In 1994, the Society made a successful application for the restoration and renovation of the station under ISTEA, the Federal government's Intermodal Surface Transportation Efficiency Act, which included funds for the historic preservation of transportation structures. The grant was mostly federal money, administered by the state. The Society only had to raise 20% of the cost, while the federal and state governments paid 80% of the cost. The original estimate obtained by society was $100,000. The Society had already raised over $20,000. However when project went out to bid in spring of 1997, the only bid was $209,000, which exceeded the budget, so the bid was turned down. The state and federal agencies agreed to double their contributions. The Society had to borrow another $14,000 so the project could continue. By October 1998, the Historical Society had raised $41,186.60 from over 200 individuals, businesses, and foundations, and through fundraising events, such as a large auction in the school gym, and the “sale” of windows and planks. The project was put out to bid again later in 1997. The total project cost was $205,933. The renovation was designed by Samyn-D'elia Architects of Ashland. The contractors were Laferriere Construction of West Danville, Vermont.
The work began in October 1997 and was finished in June 1998. The work included replacement of sills, a new foundation for the ticket office, a platform on the trackside of the building, replacement of the removed door and window, new signs, repairs of windows, siding, and trim, removal of old lead paint (followed by new paint and stains), a new slate roof, a new chimney, a concrete basement floor with drainage, new electrical system, and repairs to the plumbing, walls, floors, and cabinets. One restroom was modernized. The other restroom was converted to a kitchenette. The Ashland Historical Society on its own restored the semaphore signals, and installed kitchen appliances, an alarm system, dehumidifier and display cases. The restored and renovated building was first used for meetings in 1998, and opened as a museum in 1999, after a grand dedication on June 26, 1999. Later repairs and upkeep have been made as needed, such as the 2015 repainting, as well as plumbing, electrical, and other repairs. But there has been little visible change to the building since the restoration.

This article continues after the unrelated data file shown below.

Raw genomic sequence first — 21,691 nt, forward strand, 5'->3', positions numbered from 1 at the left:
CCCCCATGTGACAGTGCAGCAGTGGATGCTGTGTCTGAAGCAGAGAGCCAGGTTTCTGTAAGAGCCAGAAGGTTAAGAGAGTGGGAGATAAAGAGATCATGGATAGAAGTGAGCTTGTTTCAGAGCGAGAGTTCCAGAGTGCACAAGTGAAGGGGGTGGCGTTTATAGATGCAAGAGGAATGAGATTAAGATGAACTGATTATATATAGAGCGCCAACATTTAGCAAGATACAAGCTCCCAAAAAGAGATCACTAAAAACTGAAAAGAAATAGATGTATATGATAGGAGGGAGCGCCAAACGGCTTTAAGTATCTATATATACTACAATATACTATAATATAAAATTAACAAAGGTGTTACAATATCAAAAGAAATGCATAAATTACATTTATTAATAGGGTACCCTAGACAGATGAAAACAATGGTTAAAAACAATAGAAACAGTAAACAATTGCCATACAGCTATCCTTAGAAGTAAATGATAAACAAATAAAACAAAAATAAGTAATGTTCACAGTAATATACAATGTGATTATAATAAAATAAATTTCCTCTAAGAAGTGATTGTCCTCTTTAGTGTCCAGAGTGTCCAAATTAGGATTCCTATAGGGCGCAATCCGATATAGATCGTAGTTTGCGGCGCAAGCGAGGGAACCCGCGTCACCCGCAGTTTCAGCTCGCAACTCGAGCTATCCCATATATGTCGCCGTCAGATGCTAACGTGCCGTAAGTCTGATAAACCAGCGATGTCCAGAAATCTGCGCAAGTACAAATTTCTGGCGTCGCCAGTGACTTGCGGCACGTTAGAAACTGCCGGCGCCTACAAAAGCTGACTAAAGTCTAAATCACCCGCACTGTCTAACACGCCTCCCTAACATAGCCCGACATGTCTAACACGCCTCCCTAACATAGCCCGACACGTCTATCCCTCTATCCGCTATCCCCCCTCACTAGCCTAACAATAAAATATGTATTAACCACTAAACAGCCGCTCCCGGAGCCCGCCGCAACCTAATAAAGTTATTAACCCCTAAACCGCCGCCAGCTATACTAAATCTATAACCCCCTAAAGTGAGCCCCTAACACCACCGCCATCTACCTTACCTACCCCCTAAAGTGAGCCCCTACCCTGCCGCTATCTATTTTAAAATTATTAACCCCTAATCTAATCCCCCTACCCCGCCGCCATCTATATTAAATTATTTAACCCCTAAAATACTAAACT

Our collection of railroad items has now filled the museum. At the start, the collection included many gifts from Pauline Glidden. It has grown almost entirely by donations since then.
More on the passenger station property:
We should note that much of the level ground around the station is fill. In 1906, for example, more fill was added behind the station so that teams could drive to the far end of the platform.
The trackside platform is shown as almost 450 feet long on the map of the property from the 1890's, running north almost to the street and a long distance south towards Meredith. It appears as a wooden platform in early views. The platform also extended down the southerly end of the building.